Posted | by David Moenning |
Looking Ahead: The Correction Will End When... image

It is said that stock market corrections are only "normal and healthy" until you are in the middle of one. The problem is it can be tough to see the bright side of the macro picture when volatility begins spiking, prices start to crater (and then recover, and then crater again), and all kinds of scary arguments/narratives start to be made in the popular financial media.

From my seat, this is exactly what the stock market is going through right now - a corrective phase. Or call it a consolidation. Or, as I like to say, a sloppy period. A period in which the way forward starts to look a bit cloudy or perhaps even downright stormy.

Again, while this is just my opinion, traders appear to be looking for clarity on a number of issues right now. And until we get a better view, the road ahead might be a little bumpier than normal.

Probably the most important "issue" traders are dealing with here is the reality that growth is slowing. To be clear, this does not mean a recession is imminent. No, the issue here is we're seeing the RATE of growth slow.

As we've discussed a time or two, this was to be expected at some point. Remember, the explosive economic and earnings growth rates seen in recent quarters were artificially high - because the economy had been intentionally shut down, and then reopened on a dime. So, BAM, you got some eye-popping growth when things reopened and were juiced by all the stimulus from Washington.

So, with the stimulus now wearing off and the initial surge behind us, the question becomes, what does future economic growth look like? Will it be 4% as many Wall Street firms are projecting? And if so, for how long? Or will we return to the more pedestrian growth rates seen pre-COVID (I.E. Something in the 2-2.5% zone)?

Here's an example of my point. In mid-August, the Atlanta Fed's GDPNow (a real time estimate of GDP growth) for the 3rd Quarter was sitting comfortably above 6%. This meant that, at the time, GDP was growing at a 6% annual clip. Now fast-forward to early October, you know, after Delta put a big 'ol crimp in everyone's return-to-normal plans. As of October 6, the Nowcast had fallen to just 1.3%. Ouch.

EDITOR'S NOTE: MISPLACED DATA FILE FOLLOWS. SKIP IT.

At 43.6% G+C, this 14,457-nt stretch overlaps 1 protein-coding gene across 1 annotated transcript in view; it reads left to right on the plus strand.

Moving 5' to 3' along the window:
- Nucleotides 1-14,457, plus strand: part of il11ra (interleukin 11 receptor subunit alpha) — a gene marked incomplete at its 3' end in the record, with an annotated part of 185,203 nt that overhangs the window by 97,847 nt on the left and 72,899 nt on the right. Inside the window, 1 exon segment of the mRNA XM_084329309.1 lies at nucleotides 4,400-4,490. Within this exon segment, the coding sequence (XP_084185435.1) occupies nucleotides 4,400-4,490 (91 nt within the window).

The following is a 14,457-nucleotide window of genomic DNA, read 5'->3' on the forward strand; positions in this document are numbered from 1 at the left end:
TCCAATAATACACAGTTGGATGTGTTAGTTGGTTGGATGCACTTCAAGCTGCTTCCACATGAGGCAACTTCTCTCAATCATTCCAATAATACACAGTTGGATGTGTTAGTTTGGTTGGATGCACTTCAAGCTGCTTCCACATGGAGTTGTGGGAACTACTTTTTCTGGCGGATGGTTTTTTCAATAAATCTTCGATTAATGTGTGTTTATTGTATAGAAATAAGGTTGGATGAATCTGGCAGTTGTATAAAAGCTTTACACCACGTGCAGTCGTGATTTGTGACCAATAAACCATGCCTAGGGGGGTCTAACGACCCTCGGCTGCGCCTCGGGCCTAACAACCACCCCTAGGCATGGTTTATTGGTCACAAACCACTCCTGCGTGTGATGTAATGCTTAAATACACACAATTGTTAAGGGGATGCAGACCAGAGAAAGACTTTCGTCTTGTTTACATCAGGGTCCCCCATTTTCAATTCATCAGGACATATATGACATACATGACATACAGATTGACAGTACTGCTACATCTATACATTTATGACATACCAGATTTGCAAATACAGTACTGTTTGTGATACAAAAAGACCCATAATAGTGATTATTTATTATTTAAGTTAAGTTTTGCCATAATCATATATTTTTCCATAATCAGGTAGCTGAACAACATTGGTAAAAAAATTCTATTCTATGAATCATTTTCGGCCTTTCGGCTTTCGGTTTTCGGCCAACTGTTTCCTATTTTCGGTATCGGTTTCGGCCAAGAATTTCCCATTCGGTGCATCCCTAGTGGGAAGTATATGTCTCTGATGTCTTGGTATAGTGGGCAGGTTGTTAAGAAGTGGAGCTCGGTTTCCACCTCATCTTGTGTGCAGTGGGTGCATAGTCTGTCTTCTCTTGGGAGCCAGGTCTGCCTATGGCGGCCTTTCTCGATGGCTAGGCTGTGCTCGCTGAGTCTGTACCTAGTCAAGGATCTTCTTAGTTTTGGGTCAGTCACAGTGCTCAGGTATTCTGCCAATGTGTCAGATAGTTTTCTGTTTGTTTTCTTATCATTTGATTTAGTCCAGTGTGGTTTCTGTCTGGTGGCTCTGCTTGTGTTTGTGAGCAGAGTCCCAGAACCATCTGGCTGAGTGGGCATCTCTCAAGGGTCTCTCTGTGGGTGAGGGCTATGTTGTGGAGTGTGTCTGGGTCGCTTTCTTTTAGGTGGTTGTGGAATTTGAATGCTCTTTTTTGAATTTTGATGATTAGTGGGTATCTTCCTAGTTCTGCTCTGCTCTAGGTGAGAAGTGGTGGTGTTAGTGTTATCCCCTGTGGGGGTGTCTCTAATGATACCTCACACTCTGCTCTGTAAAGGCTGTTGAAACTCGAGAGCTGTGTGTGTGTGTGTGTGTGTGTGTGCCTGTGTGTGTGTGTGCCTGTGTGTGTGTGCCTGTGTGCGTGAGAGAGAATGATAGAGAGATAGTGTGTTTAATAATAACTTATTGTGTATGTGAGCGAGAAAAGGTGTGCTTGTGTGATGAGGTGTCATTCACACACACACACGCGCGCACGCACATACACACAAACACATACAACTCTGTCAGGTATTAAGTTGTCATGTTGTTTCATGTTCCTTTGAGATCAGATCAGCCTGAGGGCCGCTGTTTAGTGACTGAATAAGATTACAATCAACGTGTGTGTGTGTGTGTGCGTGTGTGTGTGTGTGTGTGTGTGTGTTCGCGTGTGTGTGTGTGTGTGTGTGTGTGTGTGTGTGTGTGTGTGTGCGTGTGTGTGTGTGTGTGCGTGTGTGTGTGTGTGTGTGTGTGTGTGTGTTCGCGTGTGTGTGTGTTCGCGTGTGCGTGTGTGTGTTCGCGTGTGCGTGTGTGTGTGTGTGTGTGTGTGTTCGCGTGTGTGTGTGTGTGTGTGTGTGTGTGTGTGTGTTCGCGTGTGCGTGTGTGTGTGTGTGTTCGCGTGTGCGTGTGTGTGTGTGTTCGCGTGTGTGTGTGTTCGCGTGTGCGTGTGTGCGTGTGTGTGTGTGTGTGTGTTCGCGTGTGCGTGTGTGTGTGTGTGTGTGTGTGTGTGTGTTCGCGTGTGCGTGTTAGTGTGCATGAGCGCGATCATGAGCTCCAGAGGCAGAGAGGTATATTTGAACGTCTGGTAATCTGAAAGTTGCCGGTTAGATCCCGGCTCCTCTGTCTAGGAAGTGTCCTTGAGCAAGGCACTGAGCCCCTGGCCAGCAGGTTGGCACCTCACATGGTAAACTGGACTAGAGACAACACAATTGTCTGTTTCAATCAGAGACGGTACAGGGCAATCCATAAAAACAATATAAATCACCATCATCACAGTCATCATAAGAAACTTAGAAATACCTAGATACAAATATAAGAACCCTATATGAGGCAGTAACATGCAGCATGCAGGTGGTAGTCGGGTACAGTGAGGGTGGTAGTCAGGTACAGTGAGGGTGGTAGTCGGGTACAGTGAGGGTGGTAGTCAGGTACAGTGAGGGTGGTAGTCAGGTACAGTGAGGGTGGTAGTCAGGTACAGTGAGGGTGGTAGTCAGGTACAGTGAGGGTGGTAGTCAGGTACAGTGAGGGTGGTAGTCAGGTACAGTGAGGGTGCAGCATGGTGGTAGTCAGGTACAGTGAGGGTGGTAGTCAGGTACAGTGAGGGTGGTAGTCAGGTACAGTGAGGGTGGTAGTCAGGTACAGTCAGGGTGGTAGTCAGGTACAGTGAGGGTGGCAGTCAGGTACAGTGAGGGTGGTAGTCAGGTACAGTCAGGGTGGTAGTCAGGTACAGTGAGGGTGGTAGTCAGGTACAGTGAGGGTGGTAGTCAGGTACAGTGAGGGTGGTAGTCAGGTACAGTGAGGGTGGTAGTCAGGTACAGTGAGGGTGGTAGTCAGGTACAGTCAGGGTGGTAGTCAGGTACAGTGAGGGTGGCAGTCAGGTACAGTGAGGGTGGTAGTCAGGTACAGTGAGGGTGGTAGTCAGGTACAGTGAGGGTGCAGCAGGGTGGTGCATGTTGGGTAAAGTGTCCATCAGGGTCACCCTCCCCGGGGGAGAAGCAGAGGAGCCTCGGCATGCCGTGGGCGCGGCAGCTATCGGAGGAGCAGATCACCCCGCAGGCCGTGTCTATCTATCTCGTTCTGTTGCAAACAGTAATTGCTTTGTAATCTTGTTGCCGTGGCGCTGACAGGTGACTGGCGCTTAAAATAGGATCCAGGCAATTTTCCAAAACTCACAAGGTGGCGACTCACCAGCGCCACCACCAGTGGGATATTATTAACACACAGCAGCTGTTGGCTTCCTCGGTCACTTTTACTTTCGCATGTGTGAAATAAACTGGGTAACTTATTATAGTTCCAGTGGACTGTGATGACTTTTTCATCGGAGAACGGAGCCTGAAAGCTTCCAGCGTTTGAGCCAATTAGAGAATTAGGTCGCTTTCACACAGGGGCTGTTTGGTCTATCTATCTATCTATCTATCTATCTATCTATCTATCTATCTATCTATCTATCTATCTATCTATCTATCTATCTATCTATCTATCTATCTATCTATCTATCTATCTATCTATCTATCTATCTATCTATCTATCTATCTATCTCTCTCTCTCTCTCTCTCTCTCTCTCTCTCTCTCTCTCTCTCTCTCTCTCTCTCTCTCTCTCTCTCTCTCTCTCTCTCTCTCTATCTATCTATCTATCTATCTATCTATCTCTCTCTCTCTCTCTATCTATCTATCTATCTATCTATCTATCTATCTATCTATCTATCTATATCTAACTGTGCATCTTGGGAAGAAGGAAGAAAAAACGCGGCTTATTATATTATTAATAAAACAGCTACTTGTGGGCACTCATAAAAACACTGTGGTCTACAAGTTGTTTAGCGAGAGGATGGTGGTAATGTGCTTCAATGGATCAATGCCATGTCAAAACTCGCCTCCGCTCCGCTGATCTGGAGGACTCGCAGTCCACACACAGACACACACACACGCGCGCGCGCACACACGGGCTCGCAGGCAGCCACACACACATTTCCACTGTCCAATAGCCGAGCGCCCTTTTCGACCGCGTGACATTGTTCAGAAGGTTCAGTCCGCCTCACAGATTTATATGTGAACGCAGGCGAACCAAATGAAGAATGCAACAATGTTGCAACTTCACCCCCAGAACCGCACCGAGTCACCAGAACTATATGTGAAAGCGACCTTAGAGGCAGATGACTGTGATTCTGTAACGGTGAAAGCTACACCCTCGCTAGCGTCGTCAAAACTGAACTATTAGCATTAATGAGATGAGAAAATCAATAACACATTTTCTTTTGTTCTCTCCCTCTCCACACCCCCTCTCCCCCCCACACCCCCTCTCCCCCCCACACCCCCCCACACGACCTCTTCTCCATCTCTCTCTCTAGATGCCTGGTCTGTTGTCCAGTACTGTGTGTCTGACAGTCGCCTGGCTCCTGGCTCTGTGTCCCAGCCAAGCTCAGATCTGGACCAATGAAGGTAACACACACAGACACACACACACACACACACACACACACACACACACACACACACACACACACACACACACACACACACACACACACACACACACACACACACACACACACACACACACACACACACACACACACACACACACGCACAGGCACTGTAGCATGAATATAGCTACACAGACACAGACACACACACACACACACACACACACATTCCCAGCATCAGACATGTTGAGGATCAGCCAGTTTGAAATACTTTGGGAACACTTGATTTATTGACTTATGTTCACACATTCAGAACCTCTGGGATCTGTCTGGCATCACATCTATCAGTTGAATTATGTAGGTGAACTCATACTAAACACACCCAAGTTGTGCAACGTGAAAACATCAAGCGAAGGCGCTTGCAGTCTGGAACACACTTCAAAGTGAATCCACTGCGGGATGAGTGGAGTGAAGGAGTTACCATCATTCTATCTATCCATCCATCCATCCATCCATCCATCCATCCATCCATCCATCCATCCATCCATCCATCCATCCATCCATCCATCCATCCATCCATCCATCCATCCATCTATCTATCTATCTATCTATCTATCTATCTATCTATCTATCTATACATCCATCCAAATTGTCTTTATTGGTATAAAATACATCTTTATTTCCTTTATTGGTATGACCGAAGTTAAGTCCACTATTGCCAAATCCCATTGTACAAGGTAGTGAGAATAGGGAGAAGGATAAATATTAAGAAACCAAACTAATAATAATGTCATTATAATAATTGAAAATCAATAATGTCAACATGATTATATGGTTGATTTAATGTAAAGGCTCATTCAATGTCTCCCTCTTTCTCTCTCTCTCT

Image Source: Atlanta Fed

From my seat, this is really the crux of the reason why stocks stopped dancing merrily higher when the calendar page flipped to September. In short, economic reality set in. And right now, the future doesn't look near as bright as it did back in the summer. As such, a 4-5% pullback seems to make some sense - well, to me, anyway.

Additional pieces of evidence here include Goldman Sachs dropping their 2022 GDP estimate this week from 4.4% to a still upbeat 4.0%. Goldman's team cited expiring stimulus, a slowdown in consumer spending, supply chain issues worsening, and the general economic drag created by the Delta surge as the reasons for the cut. Seems logical.

But #GrowthSlowing isn't the only thing weighing on traders' collective psyches. In addition, there is the worry about stagflation (defined as stagnating economic growth and increasing inflation), the earnings season, Fed policy, the status of Chair Powell, and, of course, China. Ugh.

Even Apple (AAPL) got into the mix Tuesday afternoon by announcing they were cutting iPhone production by 10 million units due to, everybody now... chip shortages. So, heck, if the biggest company on the planet can't figure this out, I guess we really do have some issues to noodle on.

I could go on (and on) about any/all of the above. But the bottom line - at least in my brain - is that traders just don't know what the future looks like. And there are lots and lots of questions. How long will it take for the chip shortage to get fixed? When will supply chain issues stop impacting prices? When will there be enough truckers to get everything to where it needs to go? When will prices of "stuff" stop rising? Are rising wages here to stay? And so on, and so on.

So, until we can get some clarity of some of these issues, we should probably expect to see more of this sloppy period. As such, we probably shouldn't be surprised to see some additional volatility in both directions - or for the computers to freak out every now and again. It's just the way the game is played these days.

For me, I take comfort in the smallish amount of dry powder I have in portfolios. Because at some point, the corrective phase will end and a dip-buying opportunity may arise. Fingers crossed.

Thought for the Day:

Life can only be understood backwards, but must be lived forwards. -Soren Kirkegaard

Wishing you green screens and all the best for a great day,

David D. Moenning
Founder, Chief Investment Officer
Heritage Capital Research, a Registered Investment Advisor


At the time of publication, Mr. Moenning held long positions in the following securities mentioned: AAPL - Note that positions may change at any time.